Love Is Strange – Ira Sachs, love and the abyss. (Film review)
My review for Love is Strange resides over at The Essential.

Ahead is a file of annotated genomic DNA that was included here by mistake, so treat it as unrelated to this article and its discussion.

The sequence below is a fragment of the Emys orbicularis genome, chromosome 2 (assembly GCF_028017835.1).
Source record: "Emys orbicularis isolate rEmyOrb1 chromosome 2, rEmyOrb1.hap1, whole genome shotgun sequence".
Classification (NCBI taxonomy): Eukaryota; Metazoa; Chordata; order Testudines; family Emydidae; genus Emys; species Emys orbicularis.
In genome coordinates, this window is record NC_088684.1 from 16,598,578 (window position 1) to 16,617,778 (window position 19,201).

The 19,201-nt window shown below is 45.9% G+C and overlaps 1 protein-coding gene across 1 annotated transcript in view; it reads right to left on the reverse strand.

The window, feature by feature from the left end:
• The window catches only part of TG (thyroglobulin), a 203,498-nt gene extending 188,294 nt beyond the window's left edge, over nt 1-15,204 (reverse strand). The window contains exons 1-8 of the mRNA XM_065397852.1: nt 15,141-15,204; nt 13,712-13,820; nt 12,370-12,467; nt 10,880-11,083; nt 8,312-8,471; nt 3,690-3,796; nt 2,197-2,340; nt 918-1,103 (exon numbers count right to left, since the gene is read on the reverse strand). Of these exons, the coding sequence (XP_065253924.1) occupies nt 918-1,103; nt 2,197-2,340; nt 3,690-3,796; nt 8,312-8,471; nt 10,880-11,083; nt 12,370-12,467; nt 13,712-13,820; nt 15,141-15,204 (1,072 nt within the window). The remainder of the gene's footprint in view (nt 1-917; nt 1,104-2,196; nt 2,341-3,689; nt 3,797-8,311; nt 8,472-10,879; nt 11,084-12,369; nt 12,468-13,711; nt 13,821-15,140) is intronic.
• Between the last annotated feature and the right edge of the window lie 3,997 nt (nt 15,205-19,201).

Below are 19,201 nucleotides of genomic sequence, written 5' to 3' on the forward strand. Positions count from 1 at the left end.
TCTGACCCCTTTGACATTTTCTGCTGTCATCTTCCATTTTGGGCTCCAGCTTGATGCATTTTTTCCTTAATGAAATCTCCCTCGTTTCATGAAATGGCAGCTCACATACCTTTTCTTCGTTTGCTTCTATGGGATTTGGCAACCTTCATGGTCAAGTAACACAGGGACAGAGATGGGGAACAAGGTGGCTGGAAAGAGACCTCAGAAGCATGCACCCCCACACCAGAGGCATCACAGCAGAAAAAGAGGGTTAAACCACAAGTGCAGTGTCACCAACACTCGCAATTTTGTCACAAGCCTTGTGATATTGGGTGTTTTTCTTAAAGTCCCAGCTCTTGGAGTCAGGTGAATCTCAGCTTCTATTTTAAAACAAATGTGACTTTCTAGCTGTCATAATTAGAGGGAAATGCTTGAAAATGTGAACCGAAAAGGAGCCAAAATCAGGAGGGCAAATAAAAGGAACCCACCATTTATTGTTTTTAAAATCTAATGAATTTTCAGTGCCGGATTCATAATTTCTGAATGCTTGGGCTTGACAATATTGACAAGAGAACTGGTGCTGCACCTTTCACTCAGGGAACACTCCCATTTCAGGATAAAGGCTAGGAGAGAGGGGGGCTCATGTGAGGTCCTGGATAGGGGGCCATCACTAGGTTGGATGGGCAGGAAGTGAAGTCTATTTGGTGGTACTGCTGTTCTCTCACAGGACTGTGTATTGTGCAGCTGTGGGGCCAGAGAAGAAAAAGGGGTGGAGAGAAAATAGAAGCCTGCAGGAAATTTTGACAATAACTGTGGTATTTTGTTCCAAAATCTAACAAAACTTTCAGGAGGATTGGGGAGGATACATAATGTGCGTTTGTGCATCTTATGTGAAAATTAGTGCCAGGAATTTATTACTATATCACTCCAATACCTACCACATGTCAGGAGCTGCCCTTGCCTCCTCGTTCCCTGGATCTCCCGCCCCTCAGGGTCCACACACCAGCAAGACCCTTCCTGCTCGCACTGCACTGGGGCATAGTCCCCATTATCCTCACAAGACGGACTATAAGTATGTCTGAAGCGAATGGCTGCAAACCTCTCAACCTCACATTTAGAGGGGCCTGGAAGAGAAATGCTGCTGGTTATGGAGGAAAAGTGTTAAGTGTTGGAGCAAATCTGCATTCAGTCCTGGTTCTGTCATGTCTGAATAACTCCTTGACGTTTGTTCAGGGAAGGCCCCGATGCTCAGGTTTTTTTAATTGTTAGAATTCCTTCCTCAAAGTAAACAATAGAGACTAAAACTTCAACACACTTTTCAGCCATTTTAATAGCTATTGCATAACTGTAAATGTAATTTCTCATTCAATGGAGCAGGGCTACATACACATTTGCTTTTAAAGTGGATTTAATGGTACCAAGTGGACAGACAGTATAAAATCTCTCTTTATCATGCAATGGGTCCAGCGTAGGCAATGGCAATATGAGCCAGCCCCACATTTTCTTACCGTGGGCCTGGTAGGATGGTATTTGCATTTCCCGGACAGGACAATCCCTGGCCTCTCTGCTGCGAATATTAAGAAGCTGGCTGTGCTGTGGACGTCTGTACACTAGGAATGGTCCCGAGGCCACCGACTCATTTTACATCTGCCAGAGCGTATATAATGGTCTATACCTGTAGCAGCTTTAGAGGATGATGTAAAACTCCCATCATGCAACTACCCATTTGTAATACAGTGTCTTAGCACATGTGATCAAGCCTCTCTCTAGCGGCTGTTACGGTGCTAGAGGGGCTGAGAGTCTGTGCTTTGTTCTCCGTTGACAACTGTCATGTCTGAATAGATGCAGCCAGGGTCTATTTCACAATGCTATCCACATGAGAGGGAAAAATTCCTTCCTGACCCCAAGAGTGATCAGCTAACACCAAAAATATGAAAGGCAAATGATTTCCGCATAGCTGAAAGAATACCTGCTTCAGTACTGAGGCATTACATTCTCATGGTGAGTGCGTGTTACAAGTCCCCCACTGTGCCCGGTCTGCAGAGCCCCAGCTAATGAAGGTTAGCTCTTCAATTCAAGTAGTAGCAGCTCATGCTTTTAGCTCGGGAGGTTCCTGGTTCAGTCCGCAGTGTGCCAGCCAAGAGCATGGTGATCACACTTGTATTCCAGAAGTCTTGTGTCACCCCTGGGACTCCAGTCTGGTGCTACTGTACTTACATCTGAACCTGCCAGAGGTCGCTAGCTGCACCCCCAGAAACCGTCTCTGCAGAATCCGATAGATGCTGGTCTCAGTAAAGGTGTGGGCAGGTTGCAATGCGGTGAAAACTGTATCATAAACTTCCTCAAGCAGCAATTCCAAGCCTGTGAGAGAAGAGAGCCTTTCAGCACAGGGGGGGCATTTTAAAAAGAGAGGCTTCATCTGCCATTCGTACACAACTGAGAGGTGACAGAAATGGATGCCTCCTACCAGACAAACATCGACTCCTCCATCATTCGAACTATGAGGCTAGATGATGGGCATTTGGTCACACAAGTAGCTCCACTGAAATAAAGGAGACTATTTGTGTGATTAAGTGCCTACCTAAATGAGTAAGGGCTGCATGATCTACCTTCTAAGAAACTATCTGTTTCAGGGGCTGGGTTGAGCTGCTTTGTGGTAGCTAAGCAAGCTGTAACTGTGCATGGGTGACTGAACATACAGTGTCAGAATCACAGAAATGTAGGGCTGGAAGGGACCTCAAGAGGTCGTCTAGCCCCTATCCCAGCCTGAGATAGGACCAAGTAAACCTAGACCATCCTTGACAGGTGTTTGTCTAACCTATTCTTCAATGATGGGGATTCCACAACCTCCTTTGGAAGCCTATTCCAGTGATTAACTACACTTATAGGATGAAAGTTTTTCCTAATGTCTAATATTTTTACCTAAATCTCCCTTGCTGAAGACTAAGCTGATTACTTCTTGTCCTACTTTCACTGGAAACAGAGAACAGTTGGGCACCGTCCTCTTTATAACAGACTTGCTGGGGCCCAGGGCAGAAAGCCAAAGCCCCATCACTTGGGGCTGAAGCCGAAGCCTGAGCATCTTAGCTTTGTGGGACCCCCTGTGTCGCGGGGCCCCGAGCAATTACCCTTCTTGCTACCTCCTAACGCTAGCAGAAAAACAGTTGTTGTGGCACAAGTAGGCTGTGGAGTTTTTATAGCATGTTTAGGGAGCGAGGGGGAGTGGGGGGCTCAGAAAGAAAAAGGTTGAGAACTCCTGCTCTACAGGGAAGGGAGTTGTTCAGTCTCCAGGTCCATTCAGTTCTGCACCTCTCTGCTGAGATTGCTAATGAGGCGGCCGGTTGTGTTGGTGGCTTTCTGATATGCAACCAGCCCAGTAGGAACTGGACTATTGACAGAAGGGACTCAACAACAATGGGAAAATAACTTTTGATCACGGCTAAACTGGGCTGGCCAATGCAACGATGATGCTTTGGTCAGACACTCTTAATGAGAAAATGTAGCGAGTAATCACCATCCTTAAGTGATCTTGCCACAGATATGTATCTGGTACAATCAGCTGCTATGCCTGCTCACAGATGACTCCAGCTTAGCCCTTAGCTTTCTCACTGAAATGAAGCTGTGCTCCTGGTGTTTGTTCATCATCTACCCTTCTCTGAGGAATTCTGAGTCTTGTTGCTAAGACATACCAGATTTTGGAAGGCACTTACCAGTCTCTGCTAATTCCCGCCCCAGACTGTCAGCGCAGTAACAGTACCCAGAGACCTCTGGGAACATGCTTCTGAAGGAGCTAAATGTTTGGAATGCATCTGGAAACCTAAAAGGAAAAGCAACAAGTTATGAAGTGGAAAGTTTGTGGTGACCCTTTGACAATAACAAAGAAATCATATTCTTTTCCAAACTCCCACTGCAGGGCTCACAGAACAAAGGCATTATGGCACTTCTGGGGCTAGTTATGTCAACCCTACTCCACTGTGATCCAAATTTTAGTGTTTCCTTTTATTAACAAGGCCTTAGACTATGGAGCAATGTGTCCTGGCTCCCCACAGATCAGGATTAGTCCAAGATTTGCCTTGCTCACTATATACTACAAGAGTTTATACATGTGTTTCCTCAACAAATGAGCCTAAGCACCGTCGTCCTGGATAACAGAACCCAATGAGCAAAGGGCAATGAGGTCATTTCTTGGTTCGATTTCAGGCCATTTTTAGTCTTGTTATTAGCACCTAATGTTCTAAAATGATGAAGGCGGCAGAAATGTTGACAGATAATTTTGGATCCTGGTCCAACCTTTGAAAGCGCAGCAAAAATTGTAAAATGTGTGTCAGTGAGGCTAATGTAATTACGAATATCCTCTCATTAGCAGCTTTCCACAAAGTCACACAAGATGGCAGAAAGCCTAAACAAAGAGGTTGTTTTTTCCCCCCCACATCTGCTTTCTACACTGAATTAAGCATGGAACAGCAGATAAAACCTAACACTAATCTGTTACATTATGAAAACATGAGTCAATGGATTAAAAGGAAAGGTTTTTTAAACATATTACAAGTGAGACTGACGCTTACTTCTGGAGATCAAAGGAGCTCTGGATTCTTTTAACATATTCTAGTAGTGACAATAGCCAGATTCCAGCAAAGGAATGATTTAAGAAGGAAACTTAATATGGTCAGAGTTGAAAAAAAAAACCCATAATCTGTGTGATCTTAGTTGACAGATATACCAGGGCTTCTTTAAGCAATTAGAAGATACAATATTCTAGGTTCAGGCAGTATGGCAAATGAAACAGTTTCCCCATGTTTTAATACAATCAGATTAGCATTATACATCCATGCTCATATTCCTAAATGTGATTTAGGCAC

A scene toward the end of Love is Strange sees protagonists Ben (John Lithgow) and George (Alfred Molina) out on a much-needed date, and makes the bold statement regarding the aesthetic trajectory of writer/director Ira Sachs. The two married men have just attended a concert, a music recital for one of George’s students. Ben wants to wax lyrical about the beauty of the performance, but George comments that so much embellishment is unnecessary when the material is already so beautiful. It’s hardly a head-bludgeoning moment, but it does clarify for us what Sachs is on about with Love is Strange. Sachs, who is Jewish and openly gay, isn’t just making a gay version of Tokyo Story meets Make Way for Tomorrow. The love he wants to depict – beyond the passion these two men have for each other – includes the relatives and friends struggling with the juxtaposition love plays in all our lives. Love demands high levels of commitment and few can live up to the calling. And yet love contains within itself a delicate beauty that needs no embellishment and is never enhanced by the clumsy nature of our attempts to embody or wield it as a transformative experience.